message 6: by Galicius (last edited Feb 07, 2017 07:59AM) (new)

Galicius | 438 comments Irene wrote: "I found the fourth trend very challenging. I work on a parish level and much of what was written here is directly applicable. Our enrollment in religious education ministry is half what it was a de..."

Your are more to the point than my concern with issues discussed in Trend Three that I can do little about. You are dealing with matters at hand in your home parish. I am too tied to keeping up with events in the world--Europe perhaps more than anywhere else—watching it gradually commit a cultural and religious suicide.

I fully empathize with your consternation over the demographics in your area. Our parish does not have a school. The religious education is done by laity in the form of Sunday 10:00 am mass. At the start of the mass the children-about 15-20 are blessed by the celebrant and ushered by their female teacher to an adjoining room for their First Communion preparation. They come back to the church after the homily. It’s a lot different than years ago when only the religious—nuns and priests--prepared us for First Communion, and Confirmation. Times have changed. The priest who prepared me for Confirmation later left priesthood and “married” one of his students. An auxiliary bishop who confirmed our daughter was shortly after relieved of his duties for having a long standing relationship. It is no wonder when young people see such issues—along with others that the media is so happy to play up— drift away from the Church once they leave home. It’s difficult to convince them that it’s not these headlines or the behavior of some persons that matter but that there is deeper truth to our journey.


message 7: by Irene (new)

Irene | 909 comments I think there are lots of complicated reasons why those under the age of 40 or so seem disconnected to organized religion or only lightly connected. The contrast between the values we claim and the headlines of actions that violate those values are one piece. A move away from valuing external sources of truth is another. These generations do not see any good in creeds and institutional teachings. They freely pick and choose from a variety of sources to compile a plate that fits them at this particular moment. They seem to regard adherence to an external set of dogmas as either personally irresponsible or silly nonsense. They are more individualistic. A stable community is less important, whether that be a biological family or faith community. Rather, they seem to want a fluid community which they can move into and out of as it fits their shifting needs and interests. Mortality is not on their minds as it was for earlier generations for whom everything from child birth to an accident to an infectious disease could take the life of the young. I think this has caused attention to move away from ultimate questions to more prosaic concerns. How do I provide the opportunities for my child to get into the best schools and have the best health? how do I ensure that I enjoy life and progress professionally? And, we have fostered a culture of inclusion, tolerance, self-esteem, etc. In most religious circles, we have moved the conversation away from eternal damnation to eternal mercy. We want the faithful to develop a mature spirituality, to move beyond motivations of fear of God to motivations of love of God. In mature relationships, love is a much better motivator than fear. But, that shift has its dangers; it means a loss of control by the authority. And, in the case of spirituality, it has caused many to take God and God's providential care for granted. God will love me because I am infinitely deserving of love and because God's own nature is to love. Nothing more is expected of me in this relationship. Atheism and scientific rationality is acceptable today in a way it was not earlier. Although there are plenty of people who clainm to believe in God, but do not engage fully in the Church, there are also a growing number of young people who do not believe in any religious precepts. This is certainly not exhaustive, but it is part of the bredth of the forces at work.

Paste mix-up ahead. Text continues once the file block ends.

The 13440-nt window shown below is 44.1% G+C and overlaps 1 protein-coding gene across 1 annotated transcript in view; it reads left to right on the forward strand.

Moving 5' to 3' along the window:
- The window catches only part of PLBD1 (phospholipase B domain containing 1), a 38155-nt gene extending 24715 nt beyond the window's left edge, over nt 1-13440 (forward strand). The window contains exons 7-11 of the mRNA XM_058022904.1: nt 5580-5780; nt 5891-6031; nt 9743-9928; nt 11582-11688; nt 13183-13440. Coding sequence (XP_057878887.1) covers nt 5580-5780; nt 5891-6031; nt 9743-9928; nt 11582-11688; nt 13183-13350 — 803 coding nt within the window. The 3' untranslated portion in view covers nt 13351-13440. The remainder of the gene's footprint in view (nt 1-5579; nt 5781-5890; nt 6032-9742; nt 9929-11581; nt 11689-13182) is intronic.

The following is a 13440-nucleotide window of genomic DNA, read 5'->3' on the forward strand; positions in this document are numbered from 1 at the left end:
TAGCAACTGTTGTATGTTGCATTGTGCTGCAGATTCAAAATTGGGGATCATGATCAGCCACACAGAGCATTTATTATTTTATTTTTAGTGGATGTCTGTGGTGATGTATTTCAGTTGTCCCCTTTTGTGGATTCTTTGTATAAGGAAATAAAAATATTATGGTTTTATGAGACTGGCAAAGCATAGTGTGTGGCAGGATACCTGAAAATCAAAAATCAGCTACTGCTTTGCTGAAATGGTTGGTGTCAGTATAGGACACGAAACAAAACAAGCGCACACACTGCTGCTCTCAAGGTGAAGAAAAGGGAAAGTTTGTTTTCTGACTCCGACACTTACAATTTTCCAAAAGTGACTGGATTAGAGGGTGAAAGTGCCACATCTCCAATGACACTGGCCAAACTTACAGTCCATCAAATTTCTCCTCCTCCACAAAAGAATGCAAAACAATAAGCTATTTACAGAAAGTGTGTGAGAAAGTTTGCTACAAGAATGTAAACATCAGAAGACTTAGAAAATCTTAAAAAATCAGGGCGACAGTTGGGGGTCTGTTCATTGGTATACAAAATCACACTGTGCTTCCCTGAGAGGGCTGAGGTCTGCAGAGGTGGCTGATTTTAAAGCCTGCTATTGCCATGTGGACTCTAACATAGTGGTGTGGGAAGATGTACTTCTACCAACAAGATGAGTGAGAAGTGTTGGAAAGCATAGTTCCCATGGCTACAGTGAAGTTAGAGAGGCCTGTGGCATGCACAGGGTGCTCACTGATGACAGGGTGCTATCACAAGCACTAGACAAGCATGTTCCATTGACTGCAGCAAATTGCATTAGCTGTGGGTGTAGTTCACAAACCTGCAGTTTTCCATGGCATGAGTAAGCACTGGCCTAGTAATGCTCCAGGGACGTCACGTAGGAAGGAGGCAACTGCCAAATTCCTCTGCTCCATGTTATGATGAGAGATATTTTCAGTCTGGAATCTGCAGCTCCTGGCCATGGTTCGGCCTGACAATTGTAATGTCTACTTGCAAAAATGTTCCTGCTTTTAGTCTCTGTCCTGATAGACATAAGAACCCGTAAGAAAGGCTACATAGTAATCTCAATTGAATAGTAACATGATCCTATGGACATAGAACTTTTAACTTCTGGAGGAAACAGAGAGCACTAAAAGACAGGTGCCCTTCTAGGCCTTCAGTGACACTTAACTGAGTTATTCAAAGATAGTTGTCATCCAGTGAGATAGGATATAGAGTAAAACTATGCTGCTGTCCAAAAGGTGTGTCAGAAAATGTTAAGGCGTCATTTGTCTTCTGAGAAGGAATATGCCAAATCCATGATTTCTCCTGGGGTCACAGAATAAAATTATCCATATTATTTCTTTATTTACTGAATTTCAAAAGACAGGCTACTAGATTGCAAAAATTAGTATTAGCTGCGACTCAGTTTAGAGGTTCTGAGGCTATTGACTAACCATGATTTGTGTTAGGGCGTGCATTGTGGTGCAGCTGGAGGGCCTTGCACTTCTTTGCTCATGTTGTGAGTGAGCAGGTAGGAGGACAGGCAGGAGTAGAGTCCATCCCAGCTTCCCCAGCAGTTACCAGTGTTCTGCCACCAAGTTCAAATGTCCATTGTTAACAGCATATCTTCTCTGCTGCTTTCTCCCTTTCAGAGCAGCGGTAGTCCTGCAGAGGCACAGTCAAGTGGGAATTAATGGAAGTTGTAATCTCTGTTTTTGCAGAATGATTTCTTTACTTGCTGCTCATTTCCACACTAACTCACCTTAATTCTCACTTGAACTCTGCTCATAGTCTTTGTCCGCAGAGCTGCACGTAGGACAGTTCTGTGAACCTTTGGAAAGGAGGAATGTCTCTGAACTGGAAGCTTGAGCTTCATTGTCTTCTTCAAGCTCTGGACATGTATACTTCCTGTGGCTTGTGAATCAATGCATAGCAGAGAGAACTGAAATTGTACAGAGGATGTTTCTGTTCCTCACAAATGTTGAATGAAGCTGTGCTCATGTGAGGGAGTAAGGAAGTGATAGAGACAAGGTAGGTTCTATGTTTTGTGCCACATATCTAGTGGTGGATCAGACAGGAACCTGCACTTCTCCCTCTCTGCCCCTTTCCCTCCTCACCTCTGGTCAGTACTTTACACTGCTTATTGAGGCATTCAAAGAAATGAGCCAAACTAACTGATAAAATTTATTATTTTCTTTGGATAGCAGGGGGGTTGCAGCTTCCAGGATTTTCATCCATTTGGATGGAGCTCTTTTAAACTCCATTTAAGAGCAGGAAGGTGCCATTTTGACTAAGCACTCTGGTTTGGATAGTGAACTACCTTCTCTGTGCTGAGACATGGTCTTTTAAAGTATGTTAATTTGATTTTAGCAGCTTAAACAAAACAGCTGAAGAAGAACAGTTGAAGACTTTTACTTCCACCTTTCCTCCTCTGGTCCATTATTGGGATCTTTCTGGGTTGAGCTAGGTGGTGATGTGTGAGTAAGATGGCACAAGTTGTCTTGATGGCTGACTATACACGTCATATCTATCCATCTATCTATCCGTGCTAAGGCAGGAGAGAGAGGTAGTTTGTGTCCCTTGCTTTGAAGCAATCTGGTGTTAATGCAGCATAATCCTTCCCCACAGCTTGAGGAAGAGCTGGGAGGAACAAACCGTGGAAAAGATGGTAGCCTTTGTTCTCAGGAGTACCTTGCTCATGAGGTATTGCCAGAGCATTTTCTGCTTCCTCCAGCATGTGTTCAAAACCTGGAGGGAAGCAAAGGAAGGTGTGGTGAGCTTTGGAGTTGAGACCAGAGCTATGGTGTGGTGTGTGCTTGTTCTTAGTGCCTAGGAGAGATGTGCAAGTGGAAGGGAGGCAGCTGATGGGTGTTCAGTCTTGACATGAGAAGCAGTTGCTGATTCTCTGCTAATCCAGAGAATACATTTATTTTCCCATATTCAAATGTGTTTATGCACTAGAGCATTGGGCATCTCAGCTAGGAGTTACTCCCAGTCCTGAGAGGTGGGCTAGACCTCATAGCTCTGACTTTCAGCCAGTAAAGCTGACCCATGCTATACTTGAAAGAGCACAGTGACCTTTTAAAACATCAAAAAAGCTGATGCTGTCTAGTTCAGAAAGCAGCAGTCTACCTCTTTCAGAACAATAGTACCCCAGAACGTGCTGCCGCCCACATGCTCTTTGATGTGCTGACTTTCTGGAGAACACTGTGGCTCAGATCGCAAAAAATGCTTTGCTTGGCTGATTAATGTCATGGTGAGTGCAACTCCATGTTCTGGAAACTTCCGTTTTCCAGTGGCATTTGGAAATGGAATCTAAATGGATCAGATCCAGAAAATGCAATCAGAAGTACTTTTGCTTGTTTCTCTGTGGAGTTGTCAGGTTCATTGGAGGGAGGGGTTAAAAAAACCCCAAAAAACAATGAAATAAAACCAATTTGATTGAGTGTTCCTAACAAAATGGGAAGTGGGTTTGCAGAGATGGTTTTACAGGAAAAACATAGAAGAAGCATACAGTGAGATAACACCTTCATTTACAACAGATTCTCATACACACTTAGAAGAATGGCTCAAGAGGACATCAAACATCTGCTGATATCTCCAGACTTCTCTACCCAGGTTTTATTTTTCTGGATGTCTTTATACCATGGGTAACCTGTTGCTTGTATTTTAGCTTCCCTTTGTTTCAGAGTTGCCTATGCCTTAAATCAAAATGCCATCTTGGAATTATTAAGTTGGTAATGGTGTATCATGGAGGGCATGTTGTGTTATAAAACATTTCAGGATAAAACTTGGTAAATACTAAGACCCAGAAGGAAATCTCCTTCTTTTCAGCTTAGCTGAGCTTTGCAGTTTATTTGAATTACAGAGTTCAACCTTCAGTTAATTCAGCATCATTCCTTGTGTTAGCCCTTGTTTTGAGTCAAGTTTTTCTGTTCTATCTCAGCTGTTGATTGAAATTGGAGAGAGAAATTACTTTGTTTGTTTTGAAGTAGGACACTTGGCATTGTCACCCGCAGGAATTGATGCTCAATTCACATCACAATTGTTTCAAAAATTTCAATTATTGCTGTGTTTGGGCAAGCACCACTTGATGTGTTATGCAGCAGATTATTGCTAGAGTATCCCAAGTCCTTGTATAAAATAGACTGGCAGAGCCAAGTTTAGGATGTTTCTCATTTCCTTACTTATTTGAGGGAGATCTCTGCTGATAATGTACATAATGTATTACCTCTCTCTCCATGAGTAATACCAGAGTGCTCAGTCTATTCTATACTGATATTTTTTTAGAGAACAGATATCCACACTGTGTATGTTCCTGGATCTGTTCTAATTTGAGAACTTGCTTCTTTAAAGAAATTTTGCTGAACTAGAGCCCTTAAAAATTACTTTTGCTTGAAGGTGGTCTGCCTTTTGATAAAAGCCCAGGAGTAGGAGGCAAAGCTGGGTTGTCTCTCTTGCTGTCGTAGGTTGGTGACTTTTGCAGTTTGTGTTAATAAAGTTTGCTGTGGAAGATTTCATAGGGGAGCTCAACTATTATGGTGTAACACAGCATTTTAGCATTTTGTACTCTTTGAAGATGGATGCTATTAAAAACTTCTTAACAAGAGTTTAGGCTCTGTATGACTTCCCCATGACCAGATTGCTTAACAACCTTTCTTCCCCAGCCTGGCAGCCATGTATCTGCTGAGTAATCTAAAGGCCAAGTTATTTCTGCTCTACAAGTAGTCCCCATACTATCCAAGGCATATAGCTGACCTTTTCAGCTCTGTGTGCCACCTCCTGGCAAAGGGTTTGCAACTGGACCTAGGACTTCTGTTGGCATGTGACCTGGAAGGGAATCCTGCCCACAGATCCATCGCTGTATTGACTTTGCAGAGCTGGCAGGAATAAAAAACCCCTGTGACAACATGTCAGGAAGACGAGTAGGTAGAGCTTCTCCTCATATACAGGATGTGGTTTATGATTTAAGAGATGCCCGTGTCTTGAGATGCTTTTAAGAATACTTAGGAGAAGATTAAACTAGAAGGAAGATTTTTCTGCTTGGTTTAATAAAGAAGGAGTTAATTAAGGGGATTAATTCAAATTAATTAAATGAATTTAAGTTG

message 8: by P (last edited Feb 08, 2017 11:56AM) (new)

P (patrickdugan) | 12 comments My comment is anecdotal about the New Demography. I recently turned 27, and my typical weekly routine includes Sunday Mass at 10am, Tuesday evening at 6, and bi-weekly on Sundays I sometimes attend at a friend's invitation a heretical womanpriest, er, "mass," at our local interfaith center. Only the Sunday morning Mass is remotely well-attended by folks of my generation, and the majority of those are as couples.